This guide does not cover splash images for GRUB2, the newest version and replacement for GRUB, which only recognizes the .tga, .jpeg, and .png image formats. GRUB is now officially known as GRUB Legacy, and while no longer developed as of version 0.9x, it is still being supported and enhanced, so GRUB will continue to remain a very usable boot-loader for the immediate future. Syslinux graphical menus are generated using the vesamenu.c32 module, which must be included in the boot medium. Syslinux Hi-color menus, like GRUB and Grub4Dos menus, also use a 640×480 size splash image, but have slightly different requirements as explained below. Also, Grub4Dos and GRUB have some splash screen requirements that are not specified in the Syslinux documentation, so apparently those particular graphical attributes are either not applicable or have no limitations in Syslinux.

grub4dos menu screenThis is a quick and dirty method that was tested to work as specified for this guide. The aim of this guide is to quickly generate custom splash images from existing images rather than to create works of art. As such, the quality of the finished images largely depends on the initial quality and size of the original image files.

The requirements for Grub4Dos or GRUB splash screen images are:

  • The image must use the .xpm format (.xpm files are usually g-zipped for faster loading).
  • The image must be exactly 640×480 pixels in size.
  • The image can’t have more than 14 colors.

The requirements for Syslinux Hi-color splash screen images are:

  • The image must be in the .png or .jpg format.
  • The image must be exactly 640×480 pixels in size.
  • Image depth and number of colors requirements appear to be unspecified. For this guide, the depth is set to 16 bits and the number of colors is set to 14 in the ImageMagick convert command line to obtain a smaller file size. For some images, the user may wish to increase the number of colors for better quality results.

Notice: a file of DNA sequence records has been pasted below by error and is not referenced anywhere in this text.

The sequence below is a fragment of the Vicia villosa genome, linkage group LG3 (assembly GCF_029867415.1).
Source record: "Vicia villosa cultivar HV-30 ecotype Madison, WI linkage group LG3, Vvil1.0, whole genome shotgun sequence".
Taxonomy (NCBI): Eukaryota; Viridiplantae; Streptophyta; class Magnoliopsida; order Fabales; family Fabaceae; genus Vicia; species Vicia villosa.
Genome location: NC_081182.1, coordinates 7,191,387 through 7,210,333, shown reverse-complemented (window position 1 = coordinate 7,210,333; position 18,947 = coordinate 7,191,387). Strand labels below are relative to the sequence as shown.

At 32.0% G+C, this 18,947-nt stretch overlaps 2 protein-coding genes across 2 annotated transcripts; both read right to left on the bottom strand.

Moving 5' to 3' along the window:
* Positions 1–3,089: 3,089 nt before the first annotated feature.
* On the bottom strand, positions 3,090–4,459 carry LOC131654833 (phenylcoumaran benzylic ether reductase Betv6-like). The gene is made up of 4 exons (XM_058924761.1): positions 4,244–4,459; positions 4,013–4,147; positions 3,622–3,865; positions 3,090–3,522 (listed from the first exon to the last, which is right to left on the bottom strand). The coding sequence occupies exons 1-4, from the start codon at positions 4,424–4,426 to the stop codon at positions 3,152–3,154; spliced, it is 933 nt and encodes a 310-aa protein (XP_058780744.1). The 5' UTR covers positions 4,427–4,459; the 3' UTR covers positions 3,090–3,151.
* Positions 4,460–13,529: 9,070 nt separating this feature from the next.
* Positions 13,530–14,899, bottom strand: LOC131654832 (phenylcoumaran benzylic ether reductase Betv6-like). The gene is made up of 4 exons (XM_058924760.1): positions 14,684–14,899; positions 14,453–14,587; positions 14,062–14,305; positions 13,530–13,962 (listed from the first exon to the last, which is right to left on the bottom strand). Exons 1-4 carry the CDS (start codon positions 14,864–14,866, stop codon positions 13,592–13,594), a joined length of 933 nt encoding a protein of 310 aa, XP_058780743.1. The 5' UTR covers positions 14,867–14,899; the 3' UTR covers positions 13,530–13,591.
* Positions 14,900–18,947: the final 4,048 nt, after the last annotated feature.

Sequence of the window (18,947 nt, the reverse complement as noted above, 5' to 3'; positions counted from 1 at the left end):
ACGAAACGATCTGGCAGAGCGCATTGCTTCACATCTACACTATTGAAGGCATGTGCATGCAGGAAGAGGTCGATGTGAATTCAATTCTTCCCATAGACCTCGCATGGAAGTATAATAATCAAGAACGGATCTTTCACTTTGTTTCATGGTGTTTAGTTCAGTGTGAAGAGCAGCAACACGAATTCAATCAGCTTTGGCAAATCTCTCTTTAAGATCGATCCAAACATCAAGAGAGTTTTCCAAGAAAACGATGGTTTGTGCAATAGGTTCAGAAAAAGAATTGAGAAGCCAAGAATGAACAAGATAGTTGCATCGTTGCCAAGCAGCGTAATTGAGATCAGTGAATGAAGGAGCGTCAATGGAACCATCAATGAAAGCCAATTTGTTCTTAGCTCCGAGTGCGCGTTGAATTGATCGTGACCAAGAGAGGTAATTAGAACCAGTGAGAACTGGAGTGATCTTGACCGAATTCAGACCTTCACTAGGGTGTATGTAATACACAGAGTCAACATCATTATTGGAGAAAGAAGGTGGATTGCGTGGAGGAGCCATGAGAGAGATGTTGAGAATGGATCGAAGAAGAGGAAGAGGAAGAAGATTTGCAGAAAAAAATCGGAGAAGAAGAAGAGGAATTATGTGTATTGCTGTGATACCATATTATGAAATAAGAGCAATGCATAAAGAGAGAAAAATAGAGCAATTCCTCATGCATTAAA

Tools:
In Windows, the only tools required to create splash images are the ImageMagick freeware graphical image suite and a text editor to create batch files such as notepad. ImageMagick is a command-line only tool that’s fairly easy to use. As a command-line application, commands are executable from batch files or with other scripting languages. The self-installing version of ImageMagick automatically sets the registry entries, making it possible to execute it from any directory. If using the portable version, the path variable needs to be set manually or specified in a batch file to achieve this functionality. ImageMagick portable for Windows, ImageMagick-6.7.4-Q16-windows.zip, was used for this guide and tested on PCs running Vista and WinXP.

Image files to convert:
In most cases, make sure images are in the .bmp, .jpg, or .png format and are 640×480 pixels in size or have the same aspect ratio (e.g. 800×600, 1024×768, etc.) before converting them. If images are in any other format or don’t have a 640×480 aspect ratio, re-size them and change the format to .bmp, .jpg, or .png before using ImageMagick. For Grub4Dos or GRUB boot menu screens, if another original image format is used, such as .gif, ImageMagick will process it without error, but the image may be distorted or render incorrectly. Files can easily be re-sized and converted to .bmp, .jpg, or .png formats using most graphical editing programs already on your computer. Note that the .png format usually results in a slightly smaller file size than the .bmp format.